I believe he could, because, in fact, Faber is not alone in doing this. Other major writers are doing it too, in particular  Margaret Atwood (MaddAddam Trilogy, inter alia) and Barbara Kingsolver (Flight Behavior). Of course,both writers are also considered climate fiction authors, but Margaret Atwood for one has always argued that her fiction is “speculative”.

In my view, regardless of terminology, this is speculative writing of the highest order – it ties back to the founding masters of the speculative sci-fi genre, George Orwell (1984) and Aldous Huxley (Brave New World) who always started from highly plausible premises. And that’s why their books fascinated and scared a whole generation that was feeling under the threat of totalitarian communism.

Today, we are under the threat of global warming with big corporations that won’t do anything about it (because they profit from fossil fuels); we witness increasing geopolitical chaos, especially in the Middle East but other places too as Islamic Jihad spreads; we watch helplessly as income inequality takes hold everywhere, including in places like the United States, where chances for the young to “make it” are growing slimmer by the day unless they were born into “big money”.

Speculative authors (like myself) take this world of ours as the starting point for our fiction. And we try to look into the future to figure out what awaits us and our children.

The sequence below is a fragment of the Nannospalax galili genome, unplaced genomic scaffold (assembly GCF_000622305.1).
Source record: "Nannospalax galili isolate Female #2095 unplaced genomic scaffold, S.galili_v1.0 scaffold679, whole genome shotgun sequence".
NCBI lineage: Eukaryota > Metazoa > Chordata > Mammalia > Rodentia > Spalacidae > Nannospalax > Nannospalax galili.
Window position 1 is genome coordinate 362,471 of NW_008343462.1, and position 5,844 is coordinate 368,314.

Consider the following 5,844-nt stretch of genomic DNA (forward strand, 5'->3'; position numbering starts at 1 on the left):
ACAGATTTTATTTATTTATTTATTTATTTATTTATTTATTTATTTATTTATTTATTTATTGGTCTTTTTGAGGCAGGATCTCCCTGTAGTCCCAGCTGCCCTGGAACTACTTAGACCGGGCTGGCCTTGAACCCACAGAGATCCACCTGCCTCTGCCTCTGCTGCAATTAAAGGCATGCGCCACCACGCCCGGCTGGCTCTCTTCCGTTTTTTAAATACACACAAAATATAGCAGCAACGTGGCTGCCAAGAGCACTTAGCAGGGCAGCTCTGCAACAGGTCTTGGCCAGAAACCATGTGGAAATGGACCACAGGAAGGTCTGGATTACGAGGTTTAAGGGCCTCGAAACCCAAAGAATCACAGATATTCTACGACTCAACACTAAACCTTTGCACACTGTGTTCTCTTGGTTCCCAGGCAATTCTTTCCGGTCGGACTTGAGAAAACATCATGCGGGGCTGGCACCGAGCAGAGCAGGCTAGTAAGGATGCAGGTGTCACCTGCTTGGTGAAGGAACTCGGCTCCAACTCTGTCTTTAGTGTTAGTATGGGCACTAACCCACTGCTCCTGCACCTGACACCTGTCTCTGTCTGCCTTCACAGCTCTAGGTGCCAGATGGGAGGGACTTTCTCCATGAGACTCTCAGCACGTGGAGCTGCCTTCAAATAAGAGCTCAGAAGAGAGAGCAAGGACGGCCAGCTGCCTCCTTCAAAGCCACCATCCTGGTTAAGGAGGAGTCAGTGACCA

Given current trends, where are we going?

Such questions need to be asked. And as our world continues to unravel, they will become evermore urgent.

That is why speculative fiction is going to be the Next Big Trend in Publishing.

Just one sad last note: Michel Faber has told the press (see here) that he won’t write another novel, he’s been shaken by the loss of his wife Eva who died of cancer as he was putting the last touches to The Book of Strange New Things. I sincerely hope he will change his mind, it would be a terrible loss to literature.

Post Scriptum: If you’re curious about this kind of fiction, my own speculative novel (just published) is free for 5 days, starting today November 4, don’t miss the chance, I’m not going to do it again! Click here to grab your copy before it’s over.